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B2B: Practical Application of the New Russian Deoffshorization Legislation

The MT Conferences section did not involve the reporting or the editorial staff of The Moscow Times.

Dmitry Kvitko, PhD in Economics
Head of International Corporate Finance

IPT Group

At the turn of November 2014, the President of the Russian Federation signed Federal law #376-FZ, which marks fundamental changes in the Tax code of the Russian Federation. The core idea of the new legislation is that foreign companies controlled by tax residents of the Russian Federation (whether individuals or organizations) should pay their taxes in Russia, even though this income has not been distributed to ultimate shareholders.

The concept of controlled foreign companies (CFC) exists in most developed economies, such as the United States, the UK, and France. The implementation of the CFC rules is not always economically justified: the related administration costs are comparable to or even exceed the revenues collected from the controlled foreign companies. The burning issue is the efficacy of the implementation of the new CFC rules in Russia. At any rate, Russian tax residents (companies and individuals) are now obligated to apply new rules. In practice, Russian companies and individual tax residents have three options.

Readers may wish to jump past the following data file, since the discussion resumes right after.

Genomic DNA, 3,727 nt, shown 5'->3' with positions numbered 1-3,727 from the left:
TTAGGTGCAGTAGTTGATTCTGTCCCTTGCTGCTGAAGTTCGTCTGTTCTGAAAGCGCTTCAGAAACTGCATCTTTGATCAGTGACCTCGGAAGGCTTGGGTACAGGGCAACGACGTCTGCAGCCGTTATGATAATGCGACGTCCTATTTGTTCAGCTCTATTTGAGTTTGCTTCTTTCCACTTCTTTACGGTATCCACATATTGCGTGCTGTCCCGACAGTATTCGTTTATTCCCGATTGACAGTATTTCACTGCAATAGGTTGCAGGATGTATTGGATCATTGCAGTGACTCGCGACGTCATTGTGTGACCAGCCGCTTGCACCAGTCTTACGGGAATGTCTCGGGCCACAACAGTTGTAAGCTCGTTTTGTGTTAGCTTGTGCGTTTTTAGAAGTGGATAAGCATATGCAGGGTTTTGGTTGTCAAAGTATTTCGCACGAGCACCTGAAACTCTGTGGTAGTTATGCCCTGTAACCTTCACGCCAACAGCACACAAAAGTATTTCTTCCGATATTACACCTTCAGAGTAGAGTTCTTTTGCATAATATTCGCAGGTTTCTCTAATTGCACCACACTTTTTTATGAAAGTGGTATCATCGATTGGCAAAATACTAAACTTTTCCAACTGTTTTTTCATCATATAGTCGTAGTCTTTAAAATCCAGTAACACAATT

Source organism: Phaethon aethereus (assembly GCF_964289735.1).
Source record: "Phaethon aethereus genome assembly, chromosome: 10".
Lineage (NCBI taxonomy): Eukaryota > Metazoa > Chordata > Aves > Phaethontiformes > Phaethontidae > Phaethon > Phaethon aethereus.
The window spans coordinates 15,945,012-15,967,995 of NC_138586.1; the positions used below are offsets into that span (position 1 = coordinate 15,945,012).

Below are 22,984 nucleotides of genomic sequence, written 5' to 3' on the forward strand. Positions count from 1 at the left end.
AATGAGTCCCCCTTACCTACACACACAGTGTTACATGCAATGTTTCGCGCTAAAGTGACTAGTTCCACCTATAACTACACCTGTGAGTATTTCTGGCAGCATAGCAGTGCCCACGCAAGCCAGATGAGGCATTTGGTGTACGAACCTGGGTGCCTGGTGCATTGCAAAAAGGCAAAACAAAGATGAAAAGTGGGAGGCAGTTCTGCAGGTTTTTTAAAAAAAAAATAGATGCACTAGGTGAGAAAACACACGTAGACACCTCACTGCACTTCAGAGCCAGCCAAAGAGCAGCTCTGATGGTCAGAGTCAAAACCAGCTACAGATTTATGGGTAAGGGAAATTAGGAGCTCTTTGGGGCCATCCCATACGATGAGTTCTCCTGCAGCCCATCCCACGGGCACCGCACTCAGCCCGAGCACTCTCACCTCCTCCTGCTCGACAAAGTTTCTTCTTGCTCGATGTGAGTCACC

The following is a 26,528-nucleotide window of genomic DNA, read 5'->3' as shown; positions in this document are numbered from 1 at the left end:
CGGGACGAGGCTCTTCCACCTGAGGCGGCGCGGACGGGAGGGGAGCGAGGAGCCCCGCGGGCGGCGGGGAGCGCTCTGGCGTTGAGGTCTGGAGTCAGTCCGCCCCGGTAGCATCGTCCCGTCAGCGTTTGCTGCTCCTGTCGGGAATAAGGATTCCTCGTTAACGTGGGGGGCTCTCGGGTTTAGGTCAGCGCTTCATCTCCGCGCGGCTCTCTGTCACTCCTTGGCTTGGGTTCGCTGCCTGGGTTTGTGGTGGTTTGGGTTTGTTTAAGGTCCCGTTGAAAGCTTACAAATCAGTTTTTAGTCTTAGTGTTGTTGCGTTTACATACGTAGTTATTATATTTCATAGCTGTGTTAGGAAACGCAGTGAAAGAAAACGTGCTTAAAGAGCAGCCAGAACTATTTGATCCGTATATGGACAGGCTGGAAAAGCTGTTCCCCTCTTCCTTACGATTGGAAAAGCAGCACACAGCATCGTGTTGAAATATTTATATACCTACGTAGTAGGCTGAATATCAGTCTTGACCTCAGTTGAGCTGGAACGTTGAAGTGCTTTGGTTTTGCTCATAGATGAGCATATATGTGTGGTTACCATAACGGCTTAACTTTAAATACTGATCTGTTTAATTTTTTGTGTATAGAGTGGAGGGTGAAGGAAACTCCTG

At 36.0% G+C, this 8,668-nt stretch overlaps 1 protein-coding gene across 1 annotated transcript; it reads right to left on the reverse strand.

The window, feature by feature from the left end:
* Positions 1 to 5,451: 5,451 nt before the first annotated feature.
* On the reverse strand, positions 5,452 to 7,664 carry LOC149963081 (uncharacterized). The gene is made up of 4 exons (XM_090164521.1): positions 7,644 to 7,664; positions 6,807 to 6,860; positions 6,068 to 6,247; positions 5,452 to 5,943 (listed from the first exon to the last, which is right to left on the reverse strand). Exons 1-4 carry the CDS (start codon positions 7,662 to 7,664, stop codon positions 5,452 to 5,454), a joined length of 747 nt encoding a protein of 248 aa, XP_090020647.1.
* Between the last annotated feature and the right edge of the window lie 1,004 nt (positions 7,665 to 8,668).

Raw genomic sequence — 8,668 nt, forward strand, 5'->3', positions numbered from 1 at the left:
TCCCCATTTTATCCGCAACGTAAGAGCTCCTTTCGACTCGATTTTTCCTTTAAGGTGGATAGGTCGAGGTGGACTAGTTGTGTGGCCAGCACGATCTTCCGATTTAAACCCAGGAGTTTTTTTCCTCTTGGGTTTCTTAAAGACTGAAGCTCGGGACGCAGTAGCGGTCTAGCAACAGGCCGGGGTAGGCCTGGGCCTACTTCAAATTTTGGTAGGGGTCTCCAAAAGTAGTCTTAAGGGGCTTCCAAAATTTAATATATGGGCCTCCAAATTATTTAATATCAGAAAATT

First of all, it is possible to disclose the existing structure of the group to the Russian tax authorities, as required by Law #376-FZ. Russian tax residents should submit notice of participation in foreign companies as of January 1, 2015 by April 1, 2015. The tax office must be notified of direct or indirect participation, if the participation exceeds 10%. Thereafter the notice must be submitted regularly (within one month after the change or termination of participation in international organizations). Under the new rules the tax office should also be informed about non-corporate structures (foundations, trusts, and so on). Since the new compliance rules deal with individual taxpayers as well, they will inform the Russian tax authorities not only about the CFC involved in the business, but also about private assets, owned through an SPV (for example, the companies owning residential real estate abroad) or family trusts. The penalty for not submitting notification of participation in foreign organizations is 50,000 rubles for each company.